It was four-fifteen.  She took a sip of tea but it was cold.  As she stared out the window at the crocuses bursting into bloom, tears flowed down her cheeks.  She might as well face it; Peter wasn’t going to call.

Then a horrifying thought crossed her mind.  What if there was an accident!  What if he was lying, broken and bleeding, in a hospital somewhere?  What if he had been killed!

At the thought, her knees grew weak and she sank down on the divan.  She switched on the TV.  No news.  Turning to the radio, she dialed until she found a news program.  The announcer was in the middle of the sports report so she turned it off.

She didn’t even know where Peter had gone this week.  He could be a thousand miles away!

She started when the sound of the doorbell shrilled throughout the quiet apartment.

“Peter!” she cried, running to the door and flinging it open.

But it wasn’t Peter; it was a uniformed policeman.

She felt the blood drain from her face as she slumped against the door for support.

“Oh God!  Something has happened to Peter?” she said.

“Not that I know of,” the man smiled.  “I’m his friend, Bill.  He just called and asked if I would deliver a message.”

Holding out a folded piece of paper, he winked mischievously then disappeared down the hall.

Pam’s hand was shaking so she could hardly unfold the message.

It contained four short words: “Hang up the phone.”

Her eyes moved to the telephone resting securely in its cradle.  Then she remembered.

Rushing into the bedroom, she found the receiver to her bed-side phone lying on the bed where she’d left it this morning to go to the living room for an address a friend had requested.  She’d continued the conversation at her desk, completely forgetting the disconnected phone.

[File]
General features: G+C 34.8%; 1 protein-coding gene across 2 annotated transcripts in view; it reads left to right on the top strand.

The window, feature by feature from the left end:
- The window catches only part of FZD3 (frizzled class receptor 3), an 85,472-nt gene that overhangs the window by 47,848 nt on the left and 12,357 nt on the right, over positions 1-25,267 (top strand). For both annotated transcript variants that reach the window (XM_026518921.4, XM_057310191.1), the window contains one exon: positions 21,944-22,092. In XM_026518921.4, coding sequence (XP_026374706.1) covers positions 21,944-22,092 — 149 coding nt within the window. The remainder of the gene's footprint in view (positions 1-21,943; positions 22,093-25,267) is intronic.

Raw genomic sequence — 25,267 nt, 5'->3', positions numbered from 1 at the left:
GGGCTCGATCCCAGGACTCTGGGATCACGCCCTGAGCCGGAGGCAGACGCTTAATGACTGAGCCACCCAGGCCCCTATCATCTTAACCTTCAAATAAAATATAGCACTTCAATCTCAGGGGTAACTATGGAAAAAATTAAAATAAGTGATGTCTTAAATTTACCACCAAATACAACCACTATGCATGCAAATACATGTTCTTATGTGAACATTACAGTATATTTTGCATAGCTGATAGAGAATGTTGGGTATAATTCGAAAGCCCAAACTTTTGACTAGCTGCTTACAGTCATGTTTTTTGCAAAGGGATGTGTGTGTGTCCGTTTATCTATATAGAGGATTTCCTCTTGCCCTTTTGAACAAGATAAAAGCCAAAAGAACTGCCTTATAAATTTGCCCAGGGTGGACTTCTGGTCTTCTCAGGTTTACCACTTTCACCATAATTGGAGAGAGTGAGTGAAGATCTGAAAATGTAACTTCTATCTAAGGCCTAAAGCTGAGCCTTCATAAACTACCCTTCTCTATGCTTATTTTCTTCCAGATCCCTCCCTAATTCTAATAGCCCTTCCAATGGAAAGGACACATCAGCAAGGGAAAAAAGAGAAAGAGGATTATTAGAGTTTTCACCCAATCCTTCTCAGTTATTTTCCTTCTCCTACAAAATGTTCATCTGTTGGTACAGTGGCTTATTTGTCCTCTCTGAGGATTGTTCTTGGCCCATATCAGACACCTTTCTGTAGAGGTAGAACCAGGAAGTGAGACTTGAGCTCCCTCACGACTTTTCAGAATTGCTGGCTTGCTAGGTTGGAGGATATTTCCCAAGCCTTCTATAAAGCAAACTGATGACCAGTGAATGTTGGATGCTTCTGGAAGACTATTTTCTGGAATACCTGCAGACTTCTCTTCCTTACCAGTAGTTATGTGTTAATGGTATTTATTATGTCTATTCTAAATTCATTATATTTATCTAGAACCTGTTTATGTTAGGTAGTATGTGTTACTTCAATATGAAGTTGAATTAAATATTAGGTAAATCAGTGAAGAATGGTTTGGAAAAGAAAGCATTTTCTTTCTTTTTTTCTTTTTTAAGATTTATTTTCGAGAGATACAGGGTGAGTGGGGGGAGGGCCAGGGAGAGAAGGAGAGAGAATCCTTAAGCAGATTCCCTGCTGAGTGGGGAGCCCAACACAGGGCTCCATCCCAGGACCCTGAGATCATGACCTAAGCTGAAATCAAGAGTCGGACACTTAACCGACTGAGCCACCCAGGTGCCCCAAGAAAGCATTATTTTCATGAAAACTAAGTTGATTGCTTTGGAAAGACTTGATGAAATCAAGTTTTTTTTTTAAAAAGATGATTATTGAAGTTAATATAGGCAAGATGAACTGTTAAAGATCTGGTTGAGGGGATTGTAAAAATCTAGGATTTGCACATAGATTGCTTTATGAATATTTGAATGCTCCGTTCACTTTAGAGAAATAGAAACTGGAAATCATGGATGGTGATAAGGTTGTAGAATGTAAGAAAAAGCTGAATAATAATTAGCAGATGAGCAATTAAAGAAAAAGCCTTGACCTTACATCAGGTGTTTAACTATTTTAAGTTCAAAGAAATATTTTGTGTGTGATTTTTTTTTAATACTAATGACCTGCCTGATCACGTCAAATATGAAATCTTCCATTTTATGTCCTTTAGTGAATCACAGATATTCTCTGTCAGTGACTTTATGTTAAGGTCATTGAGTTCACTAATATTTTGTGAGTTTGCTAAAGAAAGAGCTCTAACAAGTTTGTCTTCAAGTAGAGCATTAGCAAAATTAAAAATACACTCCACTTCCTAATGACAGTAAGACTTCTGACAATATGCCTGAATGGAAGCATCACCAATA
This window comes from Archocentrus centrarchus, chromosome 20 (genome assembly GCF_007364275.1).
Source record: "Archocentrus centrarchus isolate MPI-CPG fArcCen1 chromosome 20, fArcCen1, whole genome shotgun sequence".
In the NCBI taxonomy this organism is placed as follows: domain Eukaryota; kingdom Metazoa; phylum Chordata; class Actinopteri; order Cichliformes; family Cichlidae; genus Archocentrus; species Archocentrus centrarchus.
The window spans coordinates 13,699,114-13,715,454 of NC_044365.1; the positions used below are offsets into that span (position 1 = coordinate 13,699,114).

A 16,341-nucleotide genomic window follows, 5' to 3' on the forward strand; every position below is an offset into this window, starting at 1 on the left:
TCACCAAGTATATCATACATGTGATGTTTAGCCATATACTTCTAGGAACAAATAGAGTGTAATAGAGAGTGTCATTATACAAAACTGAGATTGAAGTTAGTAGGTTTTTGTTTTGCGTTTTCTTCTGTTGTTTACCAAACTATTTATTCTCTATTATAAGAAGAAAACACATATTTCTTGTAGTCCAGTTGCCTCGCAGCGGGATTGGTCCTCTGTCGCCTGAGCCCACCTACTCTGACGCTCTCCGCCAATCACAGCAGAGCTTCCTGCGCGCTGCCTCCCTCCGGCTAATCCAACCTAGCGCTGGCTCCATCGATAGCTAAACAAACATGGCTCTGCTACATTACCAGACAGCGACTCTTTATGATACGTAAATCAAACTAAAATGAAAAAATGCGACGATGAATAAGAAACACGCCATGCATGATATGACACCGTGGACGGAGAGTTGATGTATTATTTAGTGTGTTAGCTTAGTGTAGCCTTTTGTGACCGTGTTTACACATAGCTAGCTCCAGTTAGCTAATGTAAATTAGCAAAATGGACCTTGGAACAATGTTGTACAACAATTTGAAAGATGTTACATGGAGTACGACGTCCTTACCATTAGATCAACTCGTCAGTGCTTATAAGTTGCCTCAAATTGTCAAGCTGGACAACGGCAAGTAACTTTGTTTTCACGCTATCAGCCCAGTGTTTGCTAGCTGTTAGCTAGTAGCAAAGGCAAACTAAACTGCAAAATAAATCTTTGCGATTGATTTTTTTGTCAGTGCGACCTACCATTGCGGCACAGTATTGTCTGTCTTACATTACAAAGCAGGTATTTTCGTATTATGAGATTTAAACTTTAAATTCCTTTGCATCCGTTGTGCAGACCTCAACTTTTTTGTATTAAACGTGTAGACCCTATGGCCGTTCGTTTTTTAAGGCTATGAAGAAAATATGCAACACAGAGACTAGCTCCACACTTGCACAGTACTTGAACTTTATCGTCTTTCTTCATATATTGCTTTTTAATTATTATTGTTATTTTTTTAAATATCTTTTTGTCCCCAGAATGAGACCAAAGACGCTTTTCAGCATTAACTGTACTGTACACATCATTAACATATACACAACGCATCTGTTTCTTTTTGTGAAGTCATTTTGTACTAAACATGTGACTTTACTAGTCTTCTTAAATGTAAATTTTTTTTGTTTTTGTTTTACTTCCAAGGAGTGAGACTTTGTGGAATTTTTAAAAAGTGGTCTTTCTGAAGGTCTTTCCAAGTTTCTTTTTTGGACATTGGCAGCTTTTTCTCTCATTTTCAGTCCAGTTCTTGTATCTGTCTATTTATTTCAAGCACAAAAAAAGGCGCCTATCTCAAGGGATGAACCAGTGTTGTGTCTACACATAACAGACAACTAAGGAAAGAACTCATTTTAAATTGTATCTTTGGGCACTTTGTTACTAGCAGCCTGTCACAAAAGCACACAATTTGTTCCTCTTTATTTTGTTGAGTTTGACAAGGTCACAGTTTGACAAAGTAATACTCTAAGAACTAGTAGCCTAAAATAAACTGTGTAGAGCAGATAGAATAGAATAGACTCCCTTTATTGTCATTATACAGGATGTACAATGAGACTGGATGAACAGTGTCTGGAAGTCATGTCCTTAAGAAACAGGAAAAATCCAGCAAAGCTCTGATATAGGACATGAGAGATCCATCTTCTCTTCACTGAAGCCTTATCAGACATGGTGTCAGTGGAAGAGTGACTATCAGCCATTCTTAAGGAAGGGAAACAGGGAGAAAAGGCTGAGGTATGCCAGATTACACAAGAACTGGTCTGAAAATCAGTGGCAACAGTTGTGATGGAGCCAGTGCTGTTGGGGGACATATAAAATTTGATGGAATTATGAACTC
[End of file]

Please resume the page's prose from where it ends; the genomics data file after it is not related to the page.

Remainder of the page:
The telephone rang the minute she placed the receiver back in its cradle.


At the sound of his voice, she caught her breath.

“I know Darling,” she said.  “That was so stupid of me and you can’t imagine all the horrible thoughts that have been going through my mind.”

A sob caught at her throat as she listened to his endearing words.

“I love you too, Peter!”

Sinking back on the pink sheets, she giggled inwardly.  So what if she was still “a work in progress?”  Peter loved her; that was really all that mattered.


The stone wall extended outward from the shore, creating a quiet haven for the small fishing boats in times of rough seas.

It also provided a haven for David Louiston, hunched up against the wall, feet close to his body, his forearms resting on his knees.

As he gazed out to sea, his artist’s mind contemplated the water, now calm, now foaming, breaking into rough waves out of the shelter of the wall.

He had discovered long ago that it is usually the unharnessed mind which yields up interesting plots, diversions and bits of business so vital to his work.  He came here often and let his mind wander, allowing the muse to traverse the twisting passages, drawing forth elusive resolutions to knotty situations.

A small craft, nearing the shore, captured his attention.  It docked gently and a young woman stepped out and walked toward him.

From a distance, she seemed wraith-like, but as she approached, she became very real.

Tall, she was, for a woman.  And sturdy.  Like good seaman’s stock.  The breeze blew her brown hair back from her face.  As she drew near, she smiled.  Then the eyes, which seemed to reflect the azure blue of the seas, became serious.